Launching from beta, ProGuides is making money ensuring that gamers never play alone
When ProGuides pulled the covers off of its service earlier this year, the young Los Angeles-based startup intended to give gamers a way to train with professional and semi-pro esports players from around the world.
But as users signed on to the service, it became clear that they weren’t looking for training necessarily… Instead, what players wanted was a ringer.
“After we launched the beta, we found some interesting user behavior,” says Sam Wang. “We found that gamers were experienced already and wanted experienced players who are better than [the matches] the game can provide… At the end of the day you do get to play with someone pretty awesome and is something that I think can make games better.”
That’s right, ProGuides is pitching a marketplace for experienced gamers so that its customers aren’t randomly matched with some noob if they can’t game with their usual partners.
“Our tagline is ‘Play with pros’ now,” says Wang. “We already have over 5,000 sessions that were played in the last two months.”
The professional gamers who list their services on the site charge an average of $10 per session and ProGuides takes about a 25% cut. The company lowers its rates for popular gamers or gamers who are willing to spend more time on the platform either selling their services or actually coaching esports players.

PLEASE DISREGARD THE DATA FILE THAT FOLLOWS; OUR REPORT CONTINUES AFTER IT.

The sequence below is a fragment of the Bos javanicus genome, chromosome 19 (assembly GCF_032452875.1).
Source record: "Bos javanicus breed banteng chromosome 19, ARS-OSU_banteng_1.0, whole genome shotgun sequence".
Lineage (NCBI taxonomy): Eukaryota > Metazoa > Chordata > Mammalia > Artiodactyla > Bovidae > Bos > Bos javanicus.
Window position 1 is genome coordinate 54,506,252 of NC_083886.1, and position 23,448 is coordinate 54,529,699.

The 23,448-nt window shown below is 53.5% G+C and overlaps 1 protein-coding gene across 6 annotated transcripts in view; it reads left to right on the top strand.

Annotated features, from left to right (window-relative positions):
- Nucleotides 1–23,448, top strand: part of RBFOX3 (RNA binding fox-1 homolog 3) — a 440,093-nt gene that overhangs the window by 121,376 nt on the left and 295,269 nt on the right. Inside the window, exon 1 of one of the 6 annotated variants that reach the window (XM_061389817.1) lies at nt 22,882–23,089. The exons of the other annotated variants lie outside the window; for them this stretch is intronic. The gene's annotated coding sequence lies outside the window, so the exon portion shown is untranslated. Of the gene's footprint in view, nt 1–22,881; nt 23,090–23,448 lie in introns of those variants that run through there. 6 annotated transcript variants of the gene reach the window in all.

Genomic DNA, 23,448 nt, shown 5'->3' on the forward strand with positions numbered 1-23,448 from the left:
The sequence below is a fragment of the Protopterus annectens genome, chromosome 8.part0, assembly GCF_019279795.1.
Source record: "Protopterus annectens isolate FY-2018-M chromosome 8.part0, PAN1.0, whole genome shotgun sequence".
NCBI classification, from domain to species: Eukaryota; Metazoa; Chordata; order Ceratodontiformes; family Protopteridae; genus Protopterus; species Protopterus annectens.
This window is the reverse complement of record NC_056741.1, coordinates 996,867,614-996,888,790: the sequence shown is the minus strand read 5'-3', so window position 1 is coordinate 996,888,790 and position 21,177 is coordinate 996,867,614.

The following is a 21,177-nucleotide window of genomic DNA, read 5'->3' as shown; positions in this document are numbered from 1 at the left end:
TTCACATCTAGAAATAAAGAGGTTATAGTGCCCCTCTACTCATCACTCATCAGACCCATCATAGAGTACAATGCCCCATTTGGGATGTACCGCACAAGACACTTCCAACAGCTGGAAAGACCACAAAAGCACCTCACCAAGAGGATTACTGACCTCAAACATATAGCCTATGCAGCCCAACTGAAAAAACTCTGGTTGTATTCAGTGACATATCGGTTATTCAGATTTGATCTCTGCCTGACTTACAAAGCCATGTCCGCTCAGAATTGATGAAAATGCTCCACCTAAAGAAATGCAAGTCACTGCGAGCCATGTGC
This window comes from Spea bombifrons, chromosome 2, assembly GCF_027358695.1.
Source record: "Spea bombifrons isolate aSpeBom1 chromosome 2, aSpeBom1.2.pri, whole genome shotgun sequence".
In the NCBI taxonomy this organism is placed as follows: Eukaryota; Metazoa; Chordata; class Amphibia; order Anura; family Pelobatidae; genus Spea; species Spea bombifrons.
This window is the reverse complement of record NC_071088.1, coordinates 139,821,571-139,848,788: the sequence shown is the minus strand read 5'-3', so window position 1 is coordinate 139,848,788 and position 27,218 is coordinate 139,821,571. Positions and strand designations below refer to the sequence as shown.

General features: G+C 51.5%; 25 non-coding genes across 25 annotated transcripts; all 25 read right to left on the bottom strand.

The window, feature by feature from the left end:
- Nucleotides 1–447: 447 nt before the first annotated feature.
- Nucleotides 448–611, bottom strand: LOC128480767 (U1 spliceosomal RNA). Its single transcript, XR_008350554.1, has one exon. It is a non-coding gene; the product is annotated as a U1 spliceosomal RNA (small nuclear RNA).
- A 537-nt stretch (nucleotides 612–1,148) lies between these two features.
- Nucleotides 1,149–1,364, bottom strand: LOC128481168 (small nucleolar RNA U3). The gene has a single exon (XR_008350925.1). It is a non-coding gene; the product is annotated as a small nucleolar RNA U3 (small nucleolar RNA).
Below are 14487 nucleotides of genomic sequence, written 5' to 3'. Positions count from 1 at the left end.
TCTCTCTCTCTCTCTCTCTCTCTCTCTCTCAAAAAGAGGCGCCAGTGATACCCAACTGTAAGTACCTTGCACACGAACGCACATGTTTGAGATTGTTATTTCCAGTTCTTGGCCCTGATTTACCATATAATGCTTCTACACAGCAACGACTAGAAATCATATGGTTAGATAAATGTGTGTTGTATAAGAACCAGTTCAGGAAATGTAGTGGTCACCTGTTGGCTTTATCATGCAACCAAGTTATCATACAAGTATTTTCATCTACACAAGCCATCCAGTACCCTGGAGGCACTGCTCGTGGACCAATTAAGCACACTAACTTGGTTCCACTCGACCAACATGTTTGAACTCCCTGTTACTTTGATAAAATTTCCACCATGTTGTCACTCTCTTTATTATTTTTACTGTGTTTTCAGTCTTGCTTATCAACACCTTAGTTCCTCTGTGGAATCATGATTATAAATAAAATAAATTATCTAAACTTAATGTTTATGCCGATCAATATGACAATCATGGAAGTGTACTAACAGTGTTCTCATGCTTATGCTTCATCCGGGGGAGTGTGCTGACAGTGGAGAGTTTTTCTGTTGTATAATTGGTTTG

Wang says that pros on the platform are making anywhere from $750 to $2,500 per month and that there are currently 250 coaches on the platform.
A typical session on ProGuides lasts around 45 minutes and players are available for Fortnite, League of Legends, Super Smash Brothers, CS:GO and Hearthstone.
ProGuides raised $1.9 million in pre-seed funding last June. The company is backed by Amplify, an LA-based early-stage investor and company accelerator, Quest Venture Partners, Greycroft Tracker fund and the GFR Fund.
The LA-based company also has some venture-backed competition on the East Coast. Gamer Sensei, which has raised roughly $6 million (according to Crunchbase) has a similar proposition. It’s backed by Accomplice and Advancit Capital.
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